Your debt to income ratio or DTI, is a figure that allows a lender to analyze your monthly spending habits. They use your DTI to determine how you manage your money.
You want your debt to income to be as low as possible to ensure that your chances of being offered a lower rate is better.
How much debt do you have this month?
Think about all of the bills you have to pay for the upcoming month.
- Now divide that number by your gross monthly income.
- The resulting figure is your percentage of debt to income.
For example, Brandi pays $720 monthly for rent, $235 monthly for her car note, $200 monthly for her car insurance, and she makes about $100 monthly in credit card and utility bills. Brandi earns $4000 every month before taxes. So if we add up Brandi’s debt expenses and divide them by 4000, we get approximately 31%.
An article from consumerfinance.gov recommends keeping your debt to income ratio below 43% based on evidence from studies on mortgage loans. So when our friend Brandi is ready to move from her apartment into a new home, the bank will be eager to get things started for her, knowing that her debt to income ratio is low and that she has the ability to repay her loan.
Debt to income factors
Another factor that can help your debt income ratio is paying your bills on time and in full. Most banks offer the option to have money from your account wired directly to the institution you wish you pay. You can even customize the time and date that the wire will be released. As a result, before applying for a mortgage loan be sure that the job you are currently holding will provide you with the means to pay your current bills and a house payment.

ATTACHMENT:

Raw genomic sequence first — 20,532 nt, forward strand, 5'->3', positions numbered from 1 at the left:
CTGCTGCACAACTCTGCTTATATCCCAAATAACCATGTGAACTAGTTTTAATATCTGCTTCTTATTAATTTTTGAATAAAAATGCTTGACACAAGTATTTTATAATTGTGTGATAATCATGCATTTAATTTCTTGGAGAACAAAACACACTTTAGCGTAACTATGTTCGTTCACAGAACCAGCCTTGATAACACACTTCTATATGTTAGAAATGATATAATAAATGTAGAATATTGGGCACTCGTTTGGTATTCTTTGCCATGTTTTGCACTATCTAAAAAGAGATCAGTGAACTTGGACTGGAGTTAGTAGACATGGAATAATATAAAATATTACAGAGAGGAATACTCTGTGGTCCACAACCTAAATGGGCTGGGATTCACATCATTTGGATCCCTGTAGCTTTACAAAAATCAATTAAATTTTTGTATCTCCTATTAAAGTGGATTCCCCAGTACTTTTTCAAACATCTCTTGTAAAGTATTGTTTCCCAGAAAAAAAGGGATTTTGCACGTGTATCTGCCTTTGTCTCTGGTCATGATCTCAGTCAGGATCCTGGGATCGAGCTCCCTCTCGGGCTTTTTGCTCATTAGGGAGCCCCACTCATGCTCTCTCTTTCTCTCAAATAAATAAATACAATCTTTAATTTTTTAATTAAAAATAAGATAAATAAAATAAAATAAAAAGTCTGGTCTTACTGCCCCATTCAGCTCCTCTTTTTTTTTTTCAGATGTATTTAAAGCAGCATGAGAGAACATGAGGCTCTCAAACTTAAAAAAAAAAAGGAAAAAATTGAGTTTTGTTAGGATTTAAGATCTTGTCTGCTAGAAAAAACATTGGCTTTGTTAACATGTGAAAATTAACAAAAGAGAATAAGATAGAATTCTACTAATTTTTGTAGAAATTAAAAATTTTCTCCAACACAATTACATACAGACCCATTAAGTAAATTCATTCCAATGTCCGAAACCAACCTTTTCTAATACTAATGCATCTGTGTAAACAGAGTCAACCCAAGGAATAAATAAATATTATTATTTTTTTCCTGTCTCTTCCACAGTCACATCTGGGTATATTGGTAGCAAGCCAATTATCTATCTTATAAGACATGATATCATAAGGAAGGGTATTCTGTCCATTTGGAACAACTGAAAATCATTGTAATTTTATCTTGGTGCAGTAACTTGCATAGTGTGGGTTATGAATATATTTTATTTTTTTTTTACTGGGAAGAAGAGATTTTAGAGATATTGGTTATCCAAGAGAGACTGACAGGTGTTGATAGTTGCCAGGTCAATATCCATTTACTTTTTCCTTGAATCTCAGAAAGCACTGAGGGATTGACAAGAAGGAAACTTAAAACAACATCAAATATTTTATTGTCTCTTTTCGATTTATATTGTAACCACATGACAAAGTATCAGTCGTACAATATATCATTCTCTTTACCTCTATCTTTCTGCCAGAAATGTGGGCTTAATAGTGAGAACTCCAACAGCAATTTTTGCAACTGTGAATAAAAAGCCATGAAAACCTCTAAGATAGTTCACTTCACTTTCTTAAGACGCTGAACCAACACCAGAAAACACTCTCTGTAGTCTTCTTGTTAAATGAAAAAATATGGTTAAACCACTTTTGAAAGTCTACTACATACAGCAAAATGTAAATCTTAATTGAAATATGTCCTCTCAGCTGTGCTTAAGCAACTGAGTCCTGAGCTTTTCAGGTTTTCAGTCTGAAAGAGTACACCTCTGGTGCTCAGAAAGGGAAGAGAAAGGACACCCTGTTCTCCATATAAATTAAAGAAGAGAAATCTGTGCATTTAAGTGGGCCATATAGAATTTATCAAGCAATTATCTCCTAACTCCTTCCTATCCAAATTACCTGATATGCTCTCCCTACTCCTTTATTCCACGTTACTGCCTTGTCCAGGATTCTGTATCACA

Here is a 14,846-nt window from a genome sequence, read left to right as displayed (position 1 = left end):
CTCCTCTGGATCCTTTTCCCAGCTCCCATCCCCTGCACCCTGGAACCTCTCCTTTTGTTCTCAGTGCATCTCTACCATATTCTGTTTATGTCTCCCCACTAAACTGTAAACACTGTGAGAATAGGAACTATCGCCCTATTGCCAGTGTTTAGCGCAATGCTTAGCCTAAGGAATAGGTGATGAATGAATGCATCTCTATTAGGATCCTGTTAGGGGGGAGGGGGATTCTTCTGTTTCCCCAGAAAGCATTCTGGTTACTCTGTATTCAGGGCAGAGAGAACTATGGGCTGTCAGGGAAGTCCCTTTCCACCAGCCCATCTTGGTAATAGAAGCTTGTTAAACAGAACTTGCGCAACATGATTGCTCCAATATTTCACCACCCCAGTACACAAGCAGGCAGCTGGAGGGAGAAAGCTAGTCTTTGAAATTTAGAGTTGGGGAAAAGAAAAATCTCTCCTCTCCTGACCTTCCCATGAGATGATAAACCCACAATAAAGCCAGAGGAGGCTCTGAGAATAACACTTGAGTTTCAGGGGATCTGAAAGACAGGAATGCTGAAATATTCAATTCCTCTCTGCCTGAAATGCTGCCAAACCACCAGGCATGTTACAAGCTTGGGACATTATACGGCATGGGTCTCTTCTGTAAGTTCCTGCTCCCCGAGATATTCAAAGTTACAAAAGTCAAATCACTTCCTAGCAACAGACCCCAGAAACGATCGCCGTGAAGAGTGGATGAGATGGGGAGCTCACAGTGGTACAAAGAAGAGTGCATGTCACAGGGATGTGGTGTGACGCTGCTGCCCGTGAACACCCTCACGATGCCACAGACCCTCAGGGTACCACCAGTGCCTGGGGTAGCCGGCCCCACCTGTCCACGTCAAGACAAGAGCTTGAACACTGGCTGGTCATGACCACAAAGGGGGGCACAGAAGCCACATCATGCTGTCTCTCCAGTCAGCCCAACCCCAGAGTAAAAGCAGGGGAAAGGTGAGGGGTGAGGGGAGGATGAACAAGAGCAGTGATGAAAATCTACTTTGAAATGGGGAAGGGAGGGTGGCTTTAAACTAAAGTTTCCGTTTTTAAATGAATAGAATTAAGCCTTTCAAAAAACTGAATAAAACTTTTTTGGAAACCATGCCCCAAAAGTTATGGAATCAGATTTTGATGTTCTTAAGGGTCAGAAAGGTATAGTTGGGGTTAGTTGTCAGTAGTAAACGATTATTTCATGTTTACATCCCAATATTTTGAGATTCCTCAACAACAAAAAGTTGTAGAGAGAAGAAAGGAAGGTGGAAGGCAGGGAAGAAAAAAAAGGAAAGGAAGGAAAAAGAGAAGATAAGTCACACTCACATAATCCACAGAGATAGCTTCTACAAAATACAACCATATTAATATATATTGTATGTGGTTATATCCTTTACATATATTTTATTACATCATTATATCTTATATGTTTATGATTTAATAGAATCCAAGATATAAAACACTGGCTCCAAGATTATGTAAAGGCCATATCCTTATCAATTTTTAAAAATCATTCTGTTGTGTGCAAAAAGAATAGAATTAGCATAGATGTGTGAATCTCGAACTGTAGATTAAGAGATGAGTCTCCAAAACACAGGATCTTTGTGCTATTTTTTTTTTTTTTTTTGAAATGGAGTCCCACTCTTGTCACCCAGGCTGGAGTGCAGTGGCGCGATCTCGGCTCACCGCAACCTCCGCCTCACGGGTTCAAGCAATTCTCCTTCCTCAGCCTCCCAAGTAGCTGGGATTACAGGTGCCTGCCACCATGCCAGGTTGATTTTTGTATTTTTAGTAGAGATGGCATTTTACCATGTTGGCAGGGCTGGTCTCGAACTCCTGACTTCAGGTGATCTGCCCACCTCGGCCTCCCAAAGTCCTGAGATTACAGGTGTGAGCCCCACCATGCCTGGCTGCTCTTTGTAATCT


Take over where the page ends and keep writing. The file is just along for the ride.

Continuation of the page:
Higher income means more flexibility to play around with financing options. What lenders don’t want to see is that you spend six months at every job and then bail. It shows instability and lenders won’t be so open to lending their money to someone who is in the business of making risky decisions by jumping from job to job.
Be sure to use that steady job to help build your savings. Why? Because of a thing called a Cash Reserve. Your cash reserve is your safety net. Money that you have saved up between your bank accounts will be evaluated by your lender. This extra money lets the lender know that if you fall on hard times or your expenses for some reason go up, you will still have the money to pay your household bills and still make regular payments on your loan, therefore keeping your DTI constant.
What lenders typically look for is a cash reserve that will hold you over for two or more months, so be sure to pad those savings accounts.
The impact of student loan debt
A meaningful proportion of current student loan borrowers will likely be flirting with a risky DTI just from student loan debt. 16% of Student Loan Borrowers Will Likely Have a DTI Over 20% Just From Student Loans. Below shows sample data from Lendedu: 10,000 pre-qualification applicants used.
The above statistics derive from proprietary data provided to LendEDU by student loan lender Funding U. DTI ratios for nearly 10,000 pre-qualification applications for private student loans were calculated by Funding U using metrics like projected first year salary, projected student loan debt upon graduating, and projected monthly student loan debt payments
Debt to income is an important factor when applying for a home loan. Be sure to take this critical component into consideration when you go to speak with your lender.